With King Philip's departure King Richard was now supreme commander of the Christian forces and the infidels never faced a bolder opponent. Saladin was supposed to hand over the prisoners and pay the agreed money in three instalments. With the first payment due he had the Holy Cross and 100,000 dinars but not the prisoners demanded by King Richard.
Richard became suspicious when Saladin tried to come to some agreement that involved the exchange of hostages. Suspicions grew amongst many crusaders that Saladin had no intention of honouring the terms and was just playing for time. A wild rumour flew: 'He has murdered all of his prisoners and is set to launch an attack.'
When Saladin refused to give up anything and a deadline went by King Richard declared the prisoners forfeit. The Christians marched all but the important Saracen prisoners, 2,700 in all, out of the fortress in batches and slaughtered them in full view of Saladin's camp. Some of the Christian soldiers delighted in the butchery - revenge for the deaths of their comrades in the siege. 'For making orphans so numerous, for many a damsel without aid and many a widow made.'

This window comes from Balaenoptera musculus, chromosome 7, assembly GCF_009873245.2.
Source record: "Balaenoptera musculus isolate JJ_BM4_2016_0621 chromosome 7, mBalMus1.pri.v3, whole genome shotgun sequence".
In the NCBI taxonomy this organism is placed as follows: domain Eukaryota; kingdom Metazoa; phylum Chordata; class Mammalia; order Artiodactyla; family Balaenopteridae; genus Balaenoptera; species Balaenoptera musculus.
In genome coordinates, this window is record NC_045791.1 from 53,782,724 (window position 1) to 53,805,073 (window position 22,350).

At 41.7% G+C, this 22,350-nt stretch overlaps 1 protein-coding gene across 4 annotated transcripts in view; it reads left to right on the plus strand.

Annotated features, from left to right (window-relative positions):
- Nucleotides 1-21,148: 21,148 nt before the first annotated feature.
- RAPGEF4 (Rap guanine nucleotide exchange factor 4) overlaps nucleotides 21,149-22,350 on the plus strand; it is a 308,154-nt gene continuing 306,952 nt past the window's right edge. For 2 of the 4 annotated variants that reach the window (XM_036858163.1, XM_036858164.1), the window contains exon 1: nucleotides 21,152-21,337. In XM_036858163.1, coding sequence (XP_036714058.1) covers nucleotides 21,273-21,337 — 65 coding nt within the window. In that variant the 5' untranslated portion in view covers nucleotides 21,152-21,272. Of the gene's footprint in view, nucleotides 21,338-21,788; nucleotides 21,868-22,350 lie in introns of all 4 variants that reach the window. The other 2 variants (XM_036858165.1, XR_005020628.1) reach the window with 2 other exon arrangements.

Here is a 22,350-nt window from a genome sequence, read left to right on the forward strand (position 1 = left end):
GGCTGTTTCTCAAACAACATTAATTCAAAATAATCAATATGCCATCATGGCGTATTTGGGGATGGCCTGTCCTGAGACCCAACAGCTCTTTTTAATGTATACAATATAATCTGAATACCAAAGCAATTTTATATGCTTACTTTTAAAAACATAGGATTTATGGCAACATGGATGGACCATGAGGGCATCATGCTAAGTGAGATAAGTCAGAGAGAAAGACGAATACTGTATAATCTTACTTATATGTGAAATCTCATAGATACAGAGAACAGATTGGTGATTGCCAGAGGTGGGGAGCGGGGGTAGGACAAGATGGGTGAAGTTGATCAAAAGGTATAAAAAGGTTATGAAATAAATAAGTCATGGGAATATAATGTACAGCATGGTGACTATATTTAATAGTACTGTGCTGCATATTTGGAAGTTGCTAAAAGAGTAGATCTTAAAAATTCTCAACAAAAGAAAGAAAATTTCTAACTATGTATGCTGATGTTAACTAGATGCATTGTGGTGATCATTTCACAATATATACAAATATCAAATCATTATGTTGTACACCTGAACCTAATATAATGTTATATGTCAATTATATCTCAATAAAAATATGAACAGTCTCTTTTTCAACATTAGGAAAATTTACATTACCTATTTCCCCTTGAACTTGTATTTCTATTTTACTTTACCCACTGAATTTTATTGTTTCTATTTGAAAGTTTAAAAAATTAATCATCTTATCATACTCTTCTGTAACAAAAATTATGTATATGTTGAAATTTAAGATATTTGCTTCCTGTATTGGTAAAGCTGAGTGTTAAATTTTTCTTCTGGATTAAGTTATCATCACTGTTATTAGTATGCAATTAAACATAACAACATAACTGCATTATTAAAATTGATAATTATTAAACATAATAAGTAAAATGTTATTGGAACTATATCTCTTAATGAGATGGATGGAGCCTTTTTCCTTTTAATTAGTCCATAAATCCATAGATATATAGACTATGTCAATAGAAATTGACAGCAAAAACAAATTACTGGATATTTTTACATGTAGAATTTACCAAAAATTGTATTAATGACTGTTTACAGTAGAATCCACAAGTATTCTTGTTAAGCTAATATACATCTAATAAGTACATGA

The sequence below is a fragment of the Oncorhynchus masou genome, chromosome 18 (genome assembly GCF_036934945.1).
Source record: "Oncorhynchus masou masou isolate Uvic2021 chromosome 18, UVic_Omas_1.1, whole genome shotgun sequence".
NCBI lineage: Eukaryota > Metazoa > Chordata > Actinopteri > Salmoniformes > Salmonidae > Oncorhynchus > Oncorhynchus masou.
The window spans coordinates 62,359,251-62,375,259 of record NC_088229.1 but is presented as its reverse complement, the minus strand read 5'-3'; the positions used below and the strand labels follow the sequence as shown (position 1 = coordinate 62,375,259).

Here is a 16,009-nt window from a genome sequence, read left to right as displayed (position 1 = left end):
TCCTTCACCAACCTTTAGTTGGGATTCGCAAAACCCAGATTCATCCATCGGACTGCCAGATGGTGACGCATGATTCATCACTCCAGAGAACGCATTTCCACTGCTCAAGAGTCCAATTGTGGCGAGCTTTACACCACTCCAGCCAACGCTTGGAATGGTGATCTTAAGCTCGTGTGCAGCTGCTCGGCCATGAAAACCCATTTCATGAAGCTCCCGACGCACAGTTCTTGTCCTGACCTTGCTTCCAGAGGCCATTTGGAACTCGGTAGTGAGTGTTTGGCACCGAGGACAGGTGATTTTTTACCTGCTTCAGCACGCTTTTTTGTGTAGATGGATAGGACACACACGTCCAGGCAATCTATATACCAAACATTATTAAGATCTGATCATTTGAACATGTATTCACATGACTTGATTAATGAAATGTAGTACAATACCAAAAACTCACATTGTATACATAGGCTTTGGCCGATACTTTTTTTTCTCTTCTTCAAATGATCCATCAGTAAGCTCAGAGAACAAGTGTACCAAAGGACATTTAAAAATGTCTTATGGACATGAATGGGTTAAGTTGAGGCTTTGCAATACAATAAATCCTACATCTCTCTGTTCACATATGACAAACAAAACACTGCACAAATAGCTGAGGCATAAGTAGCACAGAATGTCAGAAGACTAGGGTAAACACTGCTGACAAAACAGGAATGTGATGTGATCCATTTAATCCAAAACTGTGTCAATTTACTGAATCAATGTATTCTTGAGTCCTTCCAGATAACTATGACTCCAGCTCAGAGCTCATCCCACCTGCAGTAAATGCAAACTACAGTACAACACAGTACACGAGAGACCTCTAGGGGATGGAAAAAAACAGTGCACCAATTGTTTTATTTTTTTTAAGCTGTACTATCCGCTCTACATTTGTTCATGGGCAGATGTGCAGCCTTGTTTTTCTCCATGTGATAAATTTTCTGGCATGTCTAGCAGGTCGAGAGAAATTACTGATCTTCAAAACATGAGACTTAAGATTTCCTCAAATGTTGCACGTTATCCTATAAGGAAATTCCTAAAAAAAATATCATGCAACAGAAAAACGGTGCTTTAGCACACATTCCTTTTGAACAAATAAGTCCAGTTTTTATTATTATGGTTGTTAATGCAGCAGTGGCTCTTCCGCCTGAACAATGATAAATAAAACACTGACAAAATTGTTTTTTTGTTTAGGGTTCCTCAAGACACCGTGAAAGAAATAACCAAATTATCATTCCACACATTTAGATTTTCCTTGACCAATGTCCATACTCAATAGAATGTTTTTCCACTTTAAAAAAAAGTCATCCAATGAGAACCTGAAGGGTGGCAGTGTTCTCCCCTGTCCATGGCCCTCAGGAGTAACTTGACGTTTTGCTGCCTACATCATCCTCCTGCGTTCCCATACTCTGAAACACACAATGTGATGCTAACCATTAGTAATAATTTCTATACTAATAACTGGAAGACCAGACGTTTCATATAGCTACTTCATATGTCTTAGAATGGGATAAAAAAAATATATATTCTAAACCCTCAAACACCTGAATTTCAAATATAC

Listed amongst the thousands of Christians who died in the siege were a queen and her 2 daughters, 5 archbishops, 12 bishops and 550 dukes, counts and barons.
Two days later King Richard led his army out of Acre, some of them not too enthusiastically, not wanting to leave behind their safe haven 'filled with pleasure, good wines and bountiful, and many damsels beautiful.' The prostitutes had flocked into the town to do business with the crusaders.